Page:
Consider the following lemma, which asserts that a number
less than or equal to 3 is not greater than 3.

## Automation for Proving Absurd Goals

Equivalently, one could state that a number greater than three is
not less than or equal to 3.

In fact, both statements are equivalent to a third one stating
that x <= 3 and x > 3 are contradictory, in the sense that
they imply False.

The following investigation aim at figuring out which of the three
statments is the most convenient with respect to proof
automation. The following material is enclosed inside a Section,
so as to restrict the scope of the hints that we are adding. In
other words, after the end of the section, the hints added within
the section will no longer be active.

Let's try to add the first lemma, le_not_gt, as hint,
and see whether we can prove that the proposition
∃ x, x <= 3 ∧ x > 3 is absurd.

Hint Resolve le_not_gt.

Lemma demo_auto_absurd_1 :

(∃ x, x <= 3 ∧ x > 3) → False.

Proof.

intros. jauto_set. (* decomposes the assumption *)

(* debug *) eauto. (* does not see that le_not_gt could apply *)

eapply le_not_gt. eauto. eauto.

Qed.

The lemma gt_not_le is symmetric to le_not_gt, so it will not
be any better. The third lemma, le_gt_false, is a more useful
hint, because it concludes on False, so proof search will try to
apply it when the current goal is False.

Hint Resolve le_gt_false.

Lemma demo_auto_absurd_2 :

(∃ x, x <= 3 ∧ x > 3) → False.

Proof.

dup.

(* detailed version: *)

intros. jauto_set. (* debug *) eauto.

(* short version: *)

jauto.

Qed.

In summary, a lemma of the form H1 → H2 → False is a much more
effective hint than H1 → ~ H2, even though the two statments
are equivalent up to the definition of the negation symbol ~.
That said, one should be careful with adding lemmas whose
conclusion is False as hint. The reason is that whenever
reaching the goal False, the proof search mechanism will
potentially try to apply all the hints whose conclusion is False
before applying the appropriate one.

Adding lemmas whose conclusion is False as hint can be, locally,
a very effective solution. However, this approach does not scale
up for global hints. For most practical applications, it is
reasonable to give the name of the lemmas to be exploited for
deriving a contradiction. The tactic false H is useful for that
purpose: it replaces the goal with False and calls eapply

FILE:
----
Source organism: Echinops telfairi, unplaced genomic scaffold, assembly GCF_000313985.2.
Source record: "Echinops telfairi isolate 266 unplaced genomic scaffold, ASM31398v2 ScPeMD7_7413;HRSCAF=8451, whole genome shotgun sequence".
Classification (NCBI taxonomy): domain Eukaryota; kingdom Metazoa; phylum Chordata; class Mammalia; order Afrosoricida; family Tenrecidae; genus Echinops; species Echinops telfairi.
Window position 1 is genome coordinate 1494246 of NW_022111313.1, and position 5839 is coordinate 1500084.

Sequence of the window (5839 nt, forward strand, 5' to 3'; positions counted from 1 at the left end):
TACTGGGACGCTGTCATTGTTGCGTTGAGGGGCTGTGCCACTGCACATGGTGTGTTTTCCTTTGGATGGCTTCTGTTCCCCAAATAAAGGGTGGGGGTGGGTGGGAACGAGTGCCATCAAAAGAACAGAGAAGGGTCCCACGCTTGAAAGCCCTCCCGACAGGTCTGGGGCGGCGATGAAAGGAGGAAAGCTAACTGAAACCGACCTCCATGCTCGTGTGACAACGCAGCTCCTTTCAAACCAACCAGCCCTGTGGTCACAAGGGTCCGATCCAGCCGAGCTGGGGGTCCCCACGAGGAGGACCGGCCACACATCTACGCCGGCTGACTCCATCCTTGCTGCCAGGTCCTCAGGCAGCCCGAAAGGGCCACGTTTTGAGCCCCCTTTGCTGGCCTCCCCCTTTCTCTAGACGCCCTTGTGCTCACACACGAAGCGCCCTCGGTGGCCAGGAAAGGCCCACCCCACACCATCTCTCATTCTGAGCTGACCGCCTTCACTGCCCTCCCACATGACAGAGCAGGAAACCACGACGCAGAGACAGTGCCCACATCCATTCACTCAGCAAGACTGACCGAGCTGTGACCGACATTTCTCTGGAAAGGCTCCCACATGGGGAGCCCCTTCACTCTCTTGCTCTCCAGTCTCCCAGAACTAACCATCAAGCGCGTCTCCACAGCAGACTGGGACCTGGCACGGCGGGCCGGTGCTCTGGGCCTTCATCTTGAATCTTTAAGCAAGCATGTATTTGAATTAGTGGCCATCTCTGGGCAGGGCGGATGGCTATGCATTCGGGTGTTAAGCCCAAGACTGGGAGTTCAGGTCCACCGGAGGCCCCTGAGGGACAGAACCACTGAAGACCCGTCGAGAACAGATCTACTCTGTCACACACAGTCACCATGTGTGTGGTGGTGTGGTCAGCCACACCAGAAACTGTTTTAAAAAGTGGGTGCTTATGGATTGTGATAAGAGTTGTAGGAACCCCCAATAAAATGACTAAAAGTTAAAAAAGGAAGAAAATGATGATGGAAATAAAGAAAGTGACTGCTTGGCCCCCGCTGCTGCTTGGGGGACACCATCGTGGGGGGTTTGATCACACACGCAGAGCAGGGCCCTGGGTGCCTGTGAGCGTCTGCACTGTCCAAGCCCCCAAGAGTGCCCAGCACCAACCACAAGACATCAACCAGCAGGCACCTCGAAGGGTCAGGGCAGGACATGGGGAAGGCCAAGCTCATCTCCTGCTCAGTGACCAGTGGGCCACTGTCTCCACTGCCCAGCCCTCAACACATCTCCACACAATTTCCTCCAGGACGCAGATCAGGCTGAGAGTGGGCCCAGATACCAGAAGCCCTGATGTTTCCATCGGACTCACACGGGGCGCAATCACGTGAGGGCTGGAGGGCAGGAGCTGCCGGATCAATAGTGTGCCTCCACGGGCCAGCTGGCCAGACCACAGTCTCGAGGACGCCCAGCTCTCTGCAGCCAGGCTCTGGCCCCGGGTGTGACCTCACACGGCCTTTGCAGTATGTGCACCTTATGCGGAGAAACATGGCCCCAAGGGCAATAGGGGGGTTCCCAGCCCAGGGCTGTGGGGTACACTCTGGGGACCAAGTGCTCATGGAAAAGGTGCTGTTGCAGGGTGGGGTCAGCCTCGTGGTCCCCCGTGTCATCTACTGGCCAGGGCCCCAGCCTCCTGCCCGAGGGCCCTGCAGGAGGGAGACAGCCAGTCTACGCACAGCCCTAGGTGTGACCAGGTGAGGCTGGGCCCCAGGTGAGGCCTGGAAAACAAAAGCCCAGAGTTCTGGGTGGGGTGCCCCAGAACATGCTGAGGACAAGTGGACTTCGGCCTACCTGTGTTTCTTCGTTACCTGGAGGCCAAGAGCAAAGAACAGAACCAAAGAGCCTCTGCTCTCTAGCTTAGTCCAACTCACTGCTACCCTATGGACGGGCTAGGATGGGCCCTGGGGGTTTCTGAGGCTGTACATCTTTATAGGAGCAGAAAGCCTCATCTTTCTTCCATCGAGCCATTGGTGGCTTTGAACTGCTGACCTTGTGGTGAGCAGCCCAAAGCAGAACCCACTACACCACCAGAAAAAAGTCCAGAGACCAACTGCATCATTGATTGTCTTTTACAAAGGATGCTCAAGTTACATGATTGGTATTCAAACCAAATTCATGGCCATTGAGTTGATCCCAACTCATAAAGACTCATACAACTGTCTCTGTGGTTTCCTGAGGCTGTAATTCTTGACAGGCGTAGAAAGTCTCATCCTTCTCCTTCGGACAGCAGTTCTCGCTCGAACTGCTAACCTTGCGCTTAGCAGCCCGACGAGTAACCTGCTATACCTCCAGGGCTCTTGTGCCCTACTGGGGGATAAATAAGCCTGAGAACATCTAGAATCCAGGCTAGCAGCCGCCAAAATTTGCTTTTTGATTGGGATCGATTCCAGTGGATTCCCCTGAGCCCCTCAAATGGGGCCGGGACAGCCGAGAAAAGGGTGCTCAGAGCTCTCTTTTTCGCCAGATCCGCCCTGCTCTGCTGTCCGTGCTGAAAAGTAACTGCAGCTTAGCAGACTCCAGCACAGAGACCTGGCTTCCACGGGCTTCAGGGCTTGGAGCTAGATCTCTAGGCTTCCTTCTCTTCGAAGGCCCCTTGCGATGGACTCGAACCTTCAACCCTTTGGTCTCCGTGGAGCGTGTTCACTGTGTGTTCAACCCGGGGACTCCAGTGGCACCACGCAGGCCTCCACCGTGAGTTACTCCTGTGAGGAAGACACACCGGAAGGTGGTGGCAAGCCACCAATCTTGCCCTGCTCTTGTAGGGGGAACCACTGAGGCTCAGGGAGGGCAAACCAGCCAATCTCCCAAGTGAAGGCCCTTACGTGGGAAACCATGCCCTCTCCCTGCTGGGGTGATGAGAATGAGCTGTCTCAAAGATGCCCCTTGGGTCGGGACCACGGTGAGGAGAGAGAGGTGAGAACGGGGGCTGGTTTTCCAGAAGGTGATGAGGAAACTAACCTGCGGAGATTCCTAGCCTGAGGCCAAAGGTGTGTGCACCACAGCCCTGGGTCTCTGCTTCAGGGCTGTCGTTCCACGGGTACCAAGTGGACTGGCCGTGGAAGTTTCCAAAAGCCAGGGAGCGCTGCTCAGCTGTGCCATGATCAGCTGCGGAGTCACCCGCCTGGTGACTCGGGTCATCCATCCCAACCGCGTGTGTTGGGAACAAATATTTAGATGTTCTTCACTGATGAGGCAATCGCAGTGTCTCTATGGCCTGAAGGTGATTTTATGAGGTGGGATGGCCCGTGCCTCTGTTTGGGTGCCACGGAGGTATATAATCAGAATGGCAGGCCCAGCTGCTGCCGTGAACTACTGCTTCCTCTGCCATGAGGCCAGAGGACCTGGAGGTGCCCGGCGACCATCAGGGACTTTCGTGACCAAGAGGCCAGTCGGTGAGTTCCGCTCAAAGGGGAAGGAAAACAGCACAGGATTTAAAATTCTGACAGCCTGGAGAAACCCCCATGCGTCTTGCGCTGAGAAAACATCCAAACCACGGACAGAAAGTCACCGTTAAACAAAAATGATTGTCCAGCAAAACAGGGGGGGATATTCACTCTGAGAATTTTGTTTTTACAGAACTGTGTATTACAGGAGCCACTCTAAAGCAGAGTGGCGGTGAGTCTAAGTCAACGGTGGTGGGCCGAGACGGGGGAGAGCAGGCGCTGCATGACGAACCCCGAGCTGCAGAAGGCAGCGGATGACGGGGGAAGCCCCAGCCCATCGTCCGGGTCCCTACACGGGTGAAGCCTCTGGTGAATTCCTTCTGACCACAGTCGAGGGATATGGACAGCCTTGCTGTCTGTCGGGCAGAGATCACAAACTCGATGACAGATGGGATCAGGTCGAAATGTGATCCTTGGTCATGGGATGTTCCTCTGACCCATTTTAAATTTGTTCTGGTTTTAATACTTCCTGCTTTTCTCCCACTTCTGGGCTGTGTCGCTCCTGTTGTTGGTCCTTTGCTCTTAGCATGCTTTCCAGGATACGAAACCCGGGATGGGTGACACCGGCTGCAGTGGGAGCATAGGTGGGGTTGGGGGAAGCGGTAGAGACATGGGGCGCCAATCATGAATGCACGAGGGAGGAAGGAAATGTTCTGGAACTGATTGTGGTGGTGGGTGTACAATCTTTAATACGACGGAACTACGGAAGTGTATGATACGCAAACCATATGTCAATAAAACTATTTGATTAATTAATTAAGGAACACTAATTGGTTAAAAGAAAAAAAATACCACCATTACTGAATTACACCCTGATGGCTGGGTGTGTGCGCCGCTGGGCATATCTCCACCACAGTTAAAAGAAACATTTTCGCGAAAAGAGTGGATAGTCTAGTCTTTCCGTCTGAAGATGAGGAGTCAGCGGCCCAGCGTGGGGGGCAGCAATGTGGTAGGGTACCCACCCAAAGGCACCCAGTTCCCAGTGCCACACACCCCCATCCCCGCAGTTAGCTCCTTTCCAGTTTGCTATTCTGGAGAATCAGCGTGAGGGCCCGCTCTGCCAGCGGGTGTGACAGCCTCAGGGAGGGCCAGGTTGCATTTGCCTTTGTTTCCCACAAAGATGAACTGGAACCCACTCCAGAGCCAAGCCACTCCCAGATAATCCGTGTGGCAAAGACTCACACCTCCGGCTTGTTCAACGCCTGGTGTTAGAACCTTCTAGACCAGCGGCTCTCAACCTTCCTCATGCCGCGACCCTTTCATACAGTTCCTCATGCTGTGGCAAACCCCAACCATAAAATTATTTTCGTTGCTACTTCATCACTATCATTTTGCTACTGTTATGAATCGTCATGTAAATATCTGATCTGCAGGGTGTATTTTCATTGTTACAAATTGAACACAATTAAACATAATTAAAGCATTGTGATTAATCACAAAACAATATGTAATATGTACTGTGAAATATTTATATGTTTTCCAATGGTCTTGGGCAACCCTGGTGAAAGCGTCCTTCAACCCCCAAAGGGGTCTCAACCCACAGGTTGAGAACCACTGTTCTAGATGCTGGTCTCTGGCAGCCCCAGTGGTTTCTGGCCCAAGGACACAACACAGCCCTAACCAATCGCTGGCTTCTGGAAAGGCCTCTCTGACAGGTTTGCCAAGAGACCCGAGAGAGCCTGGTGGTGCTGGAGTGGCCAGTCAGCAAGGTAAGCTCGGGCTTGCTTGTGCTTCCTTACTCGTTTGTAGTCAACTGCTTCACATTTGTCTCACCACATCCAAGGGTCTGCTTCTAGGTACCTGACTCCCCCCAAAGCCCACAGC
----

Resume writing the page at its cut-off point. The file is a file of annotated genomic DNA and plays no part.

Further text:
H. Its behavior is described next. Observe that any of the three
statements le_not_gt, gt_not_le or le_gt_false can be
used.

Lemma demo_false : ∀ x,

(x <= 3) → (x > 3) → 4 = 5.

Proof.

intros. dup 4.

(* A failed proof: *)

false. eapply le_gt_false.

auto. (* auto does not prove ?x <= 3 using H, but instead

using the lemma le_refl : ∀ x, x <= x. *)

(* The second subgoal becomes 3 > 3, which is not provable. *)

skip.

(* A correct proof: *)

false. eapply le_gt_false.

eauto. (* eauto uses H, as expected, to prove ?x <= 3 *)

eauto. (* so the second subgoal becomes x > 3 *)

(* The same proof using false: *)

false le_gt_false. eauto. eauto.

(* The lemmas le_not_gt and gt_not_le work as well *)

false le_not_gt. eauto. eauto.

Qed.

In the above example, false le_gt_false; eauto proves the goal,
but false le_gt_false; auto does not, because auto does not
correctly instantiate the existential variable. Note that false*
le_gt_false would not work either, because the * symbol tries
to call auto first. So, there are two possibilities for
completing the proof: either call false le_gt_false; eauto, or
call false* (le_gt_false 3).
Some lemmas should never be added as hints, because they would
very badly slow down proof search. The typical example is that of
transitivity results. This section describes the problem and
presents a general workaround.
Consider a subtyping relation, written subtype S T, that relates
two object S and T of type typ. Assume that this relation
has been proved reflexive and transitive. The corresponding lemmas
are named subtype_refl and subtype_trans.

## Automation for Transitivity Lemmas

Parameter typ : Type.

Parameter subtype : typ → typ → Prop.

Parameter subtype_refl : ∀ T,

subtype T T.

Parameter subtype_trans : ∀ S T U,

subtype S T → subtype T U → subtype S U.

Adding reflexivity as hint is generally a good idea,
so let's add reflexivity of subtyping as hint.

Adding transitivity as hint is generally a bad idea. To
understand why, let's add it as hint and see what happens.
Because we cannot remove hints once we've added them, we are going
to open a "Section," so as to restrict the scope of the
transitivity hint to that section.

Now, consider the goal ∀ S T, subtype S T, which clearly has
no hope of being solved. Let's call eauto on this goal.

Lemma transitivity_bad_hint_1 : ∀ S T,

subtype S T.

Proof.

intros. (* debug *) eauto. (* Investigates 106 applications... *)

Admitted.

Note that after closing the section, the hint subtype_trans
is no longer active.

In the previous example, the proof search has spent a lot of time
trying to apply transitivity and reflexivity in every possible
way. Its process can be summarized as follows. The first goal is
subtype S T. Since reflexivity does not apply, eauto invokes
transitivity, which produces two subgoals, subtype S ?X and
subtype ?X T. Solving the first subgoal, subtype S ?X, is
straightforward, it suffices to apply reflexivity. This unifies
?X with S. So, the second sugoal, subtype ?X T, becomes
becomes subtype S T, which is exactly what we started from...
The problem with the transitivity lemma is that it is applicable
to any goal concluding on a subtyping relation. Because of this,